Scott Quigg’s match with Carl Frampton in February of 2016 was a major event in the U.K. Abetted by a large contingent of Frampton supporters from Northern Ireland, the bout between the two title-holders in the 122-pound weight class, both then undefeated, packed Manchester Arena to the rafters and raked in strong numbers on the pay-per-view arm of Sky TV.
Quigg came on in the late rounds, but lost a split decision that should have been unanimous. On the whole, the fight was boring, drawing comparisons to Mayweather-Pacquiao. And Scott Quigg has been largely off the radar screen since that misstep.
Quigg suffered a broken jaw in the Frampton fight that shelved him for almost 10 months. He has scored three wins over relatively obscure opponents since resuming his career. On Saturday, he gets a chance to become a two-division champion when he meets WBO featherweight champion Oscar Valdez at the StubHub Center in Carson, California. Quigg, whose parents own a fish and chips shop in Manchester, will be making his U.S. debut with the noted trainer Freddie Roach in his corner.
Although Quigg (34-1-2, 25 KOs) has tasted only one defeat, he is a 3/1 underdog in man-to-man betting over his undefeated (23-0, 19 KOs) adversary, a former two-time Olympian who will be making his fourth title defense.
Valdez is promoted by Top Rank. Bob Arum’s company rarely takes big risks with their top commodities. Arum believes that the bilingual Valdez, who spent his formative years in Tucson and across the border in Nogales, has the bonafides to become a crossover star. And it’s worth noting that this is a voluntary defense for Valdez, not a mandatory.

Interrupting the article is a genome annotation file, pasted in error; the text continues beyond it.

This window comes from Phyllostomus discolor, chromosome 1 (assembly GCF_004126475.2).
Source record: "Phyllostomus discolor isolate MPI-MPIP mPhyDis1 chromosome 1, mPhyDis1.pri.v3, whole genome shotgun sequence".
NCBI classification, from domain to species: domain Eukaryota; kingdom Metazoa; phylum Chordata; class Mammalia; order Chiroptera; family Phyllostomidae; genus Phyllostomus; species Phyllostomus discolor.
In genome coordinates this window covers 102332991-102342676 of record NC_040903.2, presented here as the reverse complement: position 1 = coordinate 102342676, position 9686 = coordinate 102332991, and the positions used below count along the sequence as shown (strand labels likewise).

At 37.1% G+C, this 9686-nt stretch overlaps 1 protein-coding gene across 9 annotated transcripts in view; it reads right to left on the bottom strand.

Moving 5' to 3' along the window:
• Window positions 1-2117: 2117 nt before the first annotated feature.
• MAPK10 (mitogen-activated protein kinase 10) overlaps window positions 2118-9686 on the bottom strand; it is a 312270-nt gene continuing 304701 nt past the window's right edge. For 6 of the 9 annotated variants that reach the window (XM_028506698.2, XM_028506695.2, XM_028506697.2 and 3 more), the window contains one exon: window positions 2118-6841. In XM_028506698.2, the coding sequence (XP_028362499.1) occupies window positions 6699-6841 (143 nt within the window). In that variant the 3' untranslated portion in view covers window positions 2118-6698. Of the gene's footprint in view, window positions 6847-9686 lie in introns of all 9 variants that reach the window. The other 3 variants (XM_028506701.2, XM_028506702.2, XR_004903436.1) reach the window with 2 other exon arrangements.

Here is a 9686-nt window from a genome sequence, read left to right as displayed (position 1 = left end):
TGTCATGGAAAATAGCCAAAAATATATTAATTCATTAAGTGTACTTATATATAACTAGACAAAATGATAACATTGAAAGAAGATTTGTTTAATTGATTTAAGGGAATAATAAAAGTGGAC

But this match yet has the earmarks of a pretty good scrap. Valdez had to work hard to turn away unheralded Genesis Servania in his last fight. And if Quigg is looking for inspiration, there’s Billy Joe Saunders who ventured into hostile territory in Montreal and gave local fan favorite David Lemieux a boxing lesson. Saunders’ performance, notes U.K. Metro sportswriter Coral Barry, “was hailed as one of the best displays from a British fighter across the pond in years.”
An interesting aspect of this fight is that it is a co-promotion between Arum and Eddie Hearn, likely the prelude to more collaborations. If Hearn’s bell cow Anthony Joshua gets past Joseph Parker as expected on March 31, he will presumably look for a tune-up fight before locking horns with Deontay Wilder. Arum has two heavyweights in his stable – Andy Ruiz and Bryant Jennings – and would love nothing more than to feed one of these guys to Anthony Joshua.
Ruiz (29-1) is tucked away on the undercard, making his first start since losing a majority decision to Parker in New Zealand in December of 2016. He is matched against Devin Vargas (20-4), a fighter from Toledo with a storied amateur background whose sputtering pro career never took flight. Vargas, who is now 36 years old, won his first 17 pro fights but is 3-4 in his last seven with all four losses by TKO.
The co-main to Valdez-Quigg is an intriguing match between undefeated super featherweights Andy Vences and Erick De Leon. ESPN and ESPN Deportes will televise (check local listings) and insomniacs in the U.K. can check out the action on Sky where the main event figures to go off at approximately 3:30 am.
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